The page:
Your News Source Isn’t Your Sports Team

We’re in a pickle here in America. Since the advent of the internet broke down the barrier to entry for engaging in the news and political discussion, we’ve been seeing a dangerous trend emerging; there are now multiple effective realities we’re dealing with. If you don’t believe me, try this exercise: think about your favorite news source. The one with the anchor you trust and that you know is giving you the real facts. Now, imagine ‘that’ news source. You know, the other one that’s littered with fake news and couldn’t be trusted with delivering the weather in Antarctica, let alone having any business reporting political commentary and world events.

Your answer and my answer might be very different. Drastically different; my favorite news site might be the aggregator of fake news in your view and vice-a-versa. The problem is that two people in the same apartment complex can now get completely different stories about what’s going on in the world. This rhetoric is slowly shaping their worldview; an exclusive reader of The Washington Post sees Russian collusion around every corner, and a Fox News viewer sees the constant threat of illegal immigration pouring in through the border. Now, get these two people in a room and ask them what they think of the current administration. If a brawl doesn’t start out, you’ll see that these two individuals are arguing from two completely information sources; an observer might question if they were from the same planet, let alone the same country or city. Welcome to the world of information overload and the ability to curate your news feed.

See, back in the day, there wasn’t really a whole lot of options for where you got your news. Printing the news was expensive, and a newspaper such as the New York Times or The Washington Times (not to be confused with The Washington Post) had to avoid alienating potential readers with strong rhetoric. Of course, there were biases: nobody and nothing is without bias but rarely did the bias of major newspapers extend past appealing to their audience; the reason why the New York Times leans left is that New York City tends to lean left.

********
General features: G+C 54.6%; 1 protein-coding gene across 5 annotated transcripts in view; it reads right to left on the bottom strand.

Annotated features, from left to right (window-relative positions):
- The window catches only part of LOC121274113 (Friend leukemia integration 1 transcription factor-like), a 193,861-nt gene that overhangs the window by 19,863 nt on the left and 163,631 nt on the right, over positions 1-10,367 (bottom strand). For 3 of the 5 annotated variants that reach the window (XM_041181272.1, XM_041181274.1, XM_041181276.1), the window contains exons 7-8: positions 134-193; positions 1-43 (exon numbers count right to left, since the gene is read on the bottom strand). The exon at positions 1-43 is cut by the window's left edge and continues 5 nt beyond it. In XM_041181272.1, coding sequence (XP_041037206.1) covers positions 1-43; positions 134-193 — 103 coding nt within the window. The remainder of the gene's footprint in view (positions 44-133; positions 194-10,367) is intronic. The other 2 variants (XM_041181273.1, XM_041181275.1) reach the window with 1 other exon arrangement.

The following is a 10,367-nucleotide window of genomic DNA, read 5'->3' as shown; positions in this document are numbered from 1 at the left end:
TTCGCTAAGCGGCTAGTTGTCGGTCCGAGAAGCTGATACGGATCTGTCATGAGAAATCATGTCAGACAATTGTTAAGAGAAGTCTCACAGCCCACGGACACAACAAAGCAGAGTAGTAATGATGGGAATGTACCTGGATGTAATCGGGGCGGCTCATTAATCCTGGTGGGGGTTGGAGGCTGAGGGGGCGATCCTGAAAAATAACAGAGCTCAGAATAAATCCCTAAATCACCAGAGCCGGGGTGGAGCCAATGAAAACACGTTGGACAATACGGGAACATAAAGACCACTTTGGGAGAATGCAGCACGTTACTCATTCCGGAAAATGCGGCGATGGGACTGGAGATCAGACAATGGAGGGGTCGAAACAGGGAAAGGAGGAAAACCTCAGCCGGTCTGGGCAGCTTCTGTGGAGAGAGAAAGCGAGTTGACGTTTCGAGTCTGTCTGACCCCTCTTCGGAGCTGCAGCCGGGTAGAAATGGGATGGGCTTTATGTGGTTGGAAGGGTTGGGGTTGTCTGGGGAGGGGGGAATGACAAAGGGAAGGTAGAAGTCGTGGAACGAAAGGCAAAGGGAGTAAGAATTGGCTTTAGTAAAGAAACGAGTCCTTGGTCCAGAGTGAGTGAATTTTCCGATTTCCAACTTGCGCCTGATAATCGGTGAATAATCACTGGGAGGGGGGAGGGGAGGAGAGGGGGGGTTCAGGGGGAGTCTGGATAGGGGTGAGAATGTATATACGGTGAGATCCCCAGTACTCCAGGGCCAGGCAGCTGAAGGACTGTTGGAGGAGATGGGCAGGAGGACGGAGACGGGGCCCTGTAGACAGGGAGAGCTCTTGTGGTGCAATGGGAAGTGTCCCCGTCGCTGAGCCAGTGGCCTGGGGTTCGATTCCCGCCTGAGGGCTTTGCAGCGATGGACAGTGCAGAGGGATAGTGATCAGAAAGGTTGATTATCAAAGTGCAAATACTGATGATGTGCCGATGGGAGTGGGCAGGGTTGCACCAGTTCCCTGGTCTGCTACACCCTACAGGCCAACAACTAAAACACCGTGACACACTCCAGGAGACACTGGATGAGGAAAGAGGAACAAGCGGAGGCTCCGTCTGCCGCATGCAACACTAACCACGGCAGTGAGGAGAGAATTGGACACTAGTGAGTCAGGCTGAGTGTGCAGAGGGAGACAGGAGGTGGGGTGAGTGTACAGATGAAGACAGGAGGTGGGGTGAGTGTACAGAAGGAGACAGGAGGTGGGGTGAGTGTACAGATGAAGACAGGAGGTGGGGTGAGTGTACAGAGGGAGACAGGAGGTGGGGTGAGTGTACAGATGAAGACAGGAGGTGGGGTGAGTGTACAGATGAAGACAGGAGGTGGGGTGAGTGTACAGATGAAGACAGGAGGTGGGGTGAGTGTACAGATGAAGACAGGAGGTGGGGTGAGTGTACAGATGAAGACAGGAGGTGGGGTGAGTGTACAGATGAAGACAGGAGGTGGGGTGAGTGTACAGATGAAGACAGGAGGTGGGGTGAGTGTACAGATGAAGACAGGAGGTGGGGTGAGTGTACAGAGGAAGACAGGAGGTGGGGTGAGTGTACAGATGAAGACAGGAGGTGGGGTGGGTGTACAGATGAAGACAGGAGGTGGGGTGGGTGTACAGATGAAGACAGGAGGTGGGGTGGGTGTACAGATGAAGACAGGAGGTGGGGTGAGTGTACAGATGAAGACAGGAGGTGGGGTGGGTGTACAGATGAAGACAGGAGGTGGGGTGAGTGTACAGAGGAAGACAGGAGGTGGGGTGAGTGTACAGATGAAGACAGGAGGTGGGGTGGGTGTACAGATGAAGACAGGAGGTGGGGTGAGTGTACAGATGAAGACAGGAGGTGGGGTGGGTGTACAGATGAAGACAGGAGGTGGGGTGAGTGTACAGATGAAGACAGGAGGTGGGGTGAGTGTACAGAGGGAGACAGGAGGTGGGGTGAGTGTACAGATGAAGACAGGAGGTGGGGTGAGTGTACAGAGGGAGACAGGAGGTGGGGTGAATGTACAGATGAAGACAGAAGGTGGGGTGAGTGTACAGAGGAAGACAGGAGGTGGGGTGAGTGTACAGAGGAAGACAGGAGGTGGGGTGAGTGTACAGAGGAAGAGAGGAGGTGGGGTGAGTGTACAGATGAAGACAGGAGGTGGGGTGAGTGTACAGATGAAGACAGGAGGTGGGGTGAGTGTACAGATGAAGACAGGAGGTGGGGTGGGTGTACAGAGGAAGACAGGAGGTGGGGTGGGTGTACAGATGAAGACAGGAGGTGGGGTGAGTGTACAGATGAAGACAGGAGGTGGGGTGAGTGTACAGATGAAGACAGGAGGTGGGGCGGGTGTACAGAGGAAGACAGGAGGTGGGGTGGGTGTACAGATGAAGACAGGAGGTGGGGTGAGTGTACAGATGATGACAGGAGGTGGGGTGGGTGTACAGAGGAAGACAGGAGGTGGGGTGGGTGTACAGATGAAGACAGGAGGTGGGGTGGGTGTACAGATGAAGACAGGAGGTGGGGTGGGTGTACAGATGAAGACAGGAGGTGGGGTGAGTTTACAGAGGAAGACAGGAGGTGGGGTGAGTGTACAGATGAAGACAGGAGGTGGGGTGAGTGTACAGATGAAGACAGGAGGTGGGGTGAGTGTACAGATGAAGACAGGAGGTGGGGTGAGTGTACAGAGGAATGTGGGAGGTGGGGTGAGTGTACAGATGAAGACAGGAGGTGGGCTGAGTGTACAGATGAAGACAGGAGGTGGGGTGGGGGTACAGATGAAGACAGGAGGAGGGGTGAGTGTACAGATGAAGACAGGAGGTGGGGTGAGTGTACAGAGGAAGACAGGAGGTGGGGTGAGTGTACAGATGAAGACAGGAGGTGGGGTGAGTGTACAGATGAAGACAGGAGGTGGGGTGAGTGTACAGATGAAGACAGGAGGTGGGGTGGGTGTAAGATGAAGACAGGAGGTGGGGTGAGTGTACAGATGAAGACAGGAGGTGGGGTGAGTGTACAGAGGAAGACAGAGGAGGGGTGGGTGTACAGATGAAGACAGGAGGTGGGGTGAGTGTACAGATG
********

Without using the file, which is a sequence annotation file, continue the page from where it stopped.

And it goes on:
Now, the drastic divide between the left and right leaves each side wondering how the other side could be so naïve. You see it everywhere; from the left’s prolific use of ‘Nazi’ and ‘racist’ to the right’s affectionate ‘libtard,’ where a political ideology has become a curse word in most online circles.

Stop it. Stop avoiding every news source that doesn’t belong to your carefully curated feed. Stop calling people stupid for having the audacity to have a different opinion than you. Stop affiliating with your political identity like you’re a Yankees fan in the late 90’s. You think you’re helping to enlighten the “sheep” on the other side, but you’re widening a divide between you and other Americans. Americans, I might add, that has a lot more in common with you than you think. With all the hateful rhetoric out there in the world, let’s cool our jets a bit here and focus on what really matters; Go Army, Beat Navy!

Disclaimer: The content in this article is the opinion of the writer and does not necessarily reflect the policies or opinions of US Patriot Tactical.

Garrett Ferrara

Garrett Ferrara

Garrett is a writer, perpetual student, and seven-year Army veteran. Currently studying Anthropology and Writing & Rhetoric at the University of Central Florida, he's hoping to stretch the G.I. Bill all the way to a PhD. Bilbo Baggins is his favorite literary character; a character that traveled, fought battles, and finally settled into a simple life. He's looking forward to squaring away that last phase.
Garrett Ferrara

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